This week has been really weird for me (in a good sense) — I don’t think I’ve ever had so much inspiration and so many tasks and ideas going on at the same time. It all started with me discovering Bullet Journaling — something aptly described as “a mindfulness technique disguised as a productivity system”.

On anxiety and mindfulness

Those who know me well could say that I tend to jump on anything that has a “mindfulness” label on it, and there’s a reason for that — I’m naturally anxious. I get easily overwhelmed when there are too many things to do or to…


All the tools! (Photo by Cesar Carlevarino Aragon on Unsplash)

When you have a lot to improve, what should you focus on first?

We approached our page speed problem by trying to follow the insights from all the different tools we were using. Looking to be able to estimate the potential impact of the improvements and prioritize our work accordingly.

This post is a part of the series: read more about the performance problem Homegate was facing in the first post of this series: Optimizing for Core Web Vitals at Homegate: things we learned along the way

However, there were a few issues with the way we were measuring performance:


Photo by Viviana Rishe on Unsplash

One of the reasons why we’ve been putting performance on the back burner was that we didn’t trust our measurements. The variability of the score was high, we used different tools to measure performance and kept comparing apples to oranges. And most importantly we have attributed all the negative impact to the third party scripts and gave up on checking our own code.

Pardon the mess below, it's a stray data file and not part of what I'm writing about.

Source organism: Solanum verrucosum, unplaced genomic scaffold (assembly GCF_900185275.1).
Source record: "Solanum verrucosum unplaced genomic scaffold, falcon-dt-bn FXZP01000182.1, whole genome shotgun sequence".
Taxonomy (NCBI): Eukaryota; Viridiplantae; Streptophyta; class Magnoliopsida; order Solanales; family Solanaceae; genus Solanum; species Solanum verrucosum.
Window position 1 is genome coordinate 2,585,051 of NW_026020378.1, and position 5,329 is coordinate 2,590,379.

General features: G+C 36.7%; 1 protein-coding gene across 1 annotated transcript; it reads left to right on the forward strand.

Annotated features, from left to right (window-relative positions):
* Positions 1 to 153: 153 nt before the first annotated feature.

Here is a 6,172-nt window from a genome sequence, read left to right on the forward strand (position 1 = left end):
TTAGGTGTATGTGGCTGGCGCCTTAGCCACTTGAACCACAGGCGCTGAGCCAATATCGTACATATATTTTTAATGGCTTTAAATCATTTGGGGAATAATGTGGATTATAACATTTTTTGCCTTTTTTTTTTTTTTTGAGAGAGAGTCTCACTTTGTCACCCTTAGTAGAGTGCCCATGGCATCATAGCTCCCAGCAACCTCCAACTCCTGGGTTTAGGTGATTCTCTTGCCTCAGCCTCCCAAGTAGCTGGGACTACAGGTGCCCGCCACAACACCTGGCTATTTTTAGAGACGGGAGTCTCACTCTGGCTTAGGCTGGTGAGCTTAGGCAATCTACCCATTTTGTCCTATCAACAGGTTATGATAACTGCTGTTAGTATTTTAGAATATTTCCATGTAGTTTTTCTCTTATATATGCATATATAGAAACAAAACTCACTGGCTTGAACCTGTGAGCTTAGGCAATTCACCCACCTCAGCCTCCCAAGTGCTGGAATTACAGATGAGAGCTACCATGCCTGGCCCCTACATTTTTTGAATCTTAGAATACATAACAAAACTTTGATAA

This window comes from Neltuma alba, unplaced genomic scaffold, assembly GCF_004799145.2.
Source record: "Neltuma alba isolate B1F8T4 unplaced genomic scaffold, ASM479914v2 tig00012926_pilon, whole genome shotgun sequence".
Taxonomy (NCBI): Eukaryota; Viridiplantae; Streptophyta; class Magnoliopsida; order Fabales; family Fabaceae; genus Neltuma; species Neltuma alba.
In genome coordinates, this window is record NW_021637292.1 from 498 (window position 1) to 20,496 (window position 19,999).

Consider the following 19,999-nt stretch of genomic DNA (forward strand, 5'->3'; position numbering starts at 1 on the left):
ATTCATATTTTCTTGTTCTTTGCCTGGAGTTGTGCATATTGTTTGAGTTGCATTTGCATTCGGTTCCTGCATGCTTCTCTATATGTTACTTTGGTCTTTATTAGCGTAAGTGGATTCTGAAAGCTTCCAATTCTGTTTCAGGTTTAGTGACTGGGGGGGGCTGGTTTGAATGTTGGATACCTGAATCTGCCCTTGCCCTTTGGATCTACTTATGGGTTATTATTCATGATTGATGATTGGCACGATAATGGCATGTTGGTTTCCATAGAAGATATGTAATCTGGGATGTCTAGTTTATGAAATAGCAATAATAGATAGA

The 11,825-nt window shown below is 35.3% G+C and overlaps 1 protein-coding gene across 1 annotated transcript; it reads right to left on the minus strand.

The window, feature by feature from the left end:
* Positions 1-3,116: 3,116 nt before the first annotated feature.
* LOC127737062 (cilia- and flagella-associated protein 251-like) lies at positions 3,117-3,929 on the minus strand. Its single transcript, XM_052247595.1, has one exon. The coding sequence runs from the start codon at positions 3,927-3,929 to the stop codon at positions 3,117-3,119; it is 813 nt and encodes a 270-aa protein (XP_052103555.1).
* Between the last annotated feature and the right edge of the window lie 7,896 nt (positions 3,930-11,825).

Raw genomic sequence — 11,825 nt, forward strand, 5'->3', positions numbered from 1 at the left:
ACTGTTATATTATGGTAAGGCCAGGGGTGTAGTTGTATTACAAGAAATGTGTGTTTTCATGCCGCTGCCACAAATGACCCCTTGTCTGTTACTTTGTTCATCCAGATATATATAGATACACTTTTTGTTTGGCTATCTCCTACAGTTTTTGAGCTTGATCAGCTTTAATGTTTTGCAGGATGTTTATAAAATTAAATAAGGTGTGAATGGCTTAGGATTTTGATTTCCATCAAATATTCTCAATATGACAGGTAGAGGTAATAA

This post is a part of the series: read more about the performance problem Homegate was facing in the first post of this series: Optimizing for Core Web Vitals at Homegate: things we learned along the way


Photo by Zdeněk Macháček on Unsplash

When looking for the ways to speed up a Vue.js single-page application, the first pieces of advice one sees on the web are server-side rendering and lazy loading routes.

Our application was built with this in mind from the very beginning. But even though the HTML for each page was returned quickly from the server, and each page only loaded the javascript it needed for the route, the performance was far from ideal. This post lists further steps we took to improve the performance of our application.

This post is a part of the series: read more about the performance…


Remember the broken windows theory? (Photo by Nomadic Julien on Unsplash)

The vital nudge

Google’s announcement of Core Web Vitals becoming ranking signals in May 2021 has nudged many companies to take a closer look at the speed and the visual stability of their pages. Homegate — a Swiss digital real-estate marketplace — was not an exception.

The newly released isomorphic Vue.js application that powered our real-estate search was not performing well.

At the start of the project engineering teams put a lot of effort into making sure they write performant, accessible and maintainable code. …

Olga Skurativska

A Principal Frontend engineer at Homegate that just won’t shut up about JavaScript, serverless, a11y, performance, UX, DX, design systems and tech leadership.

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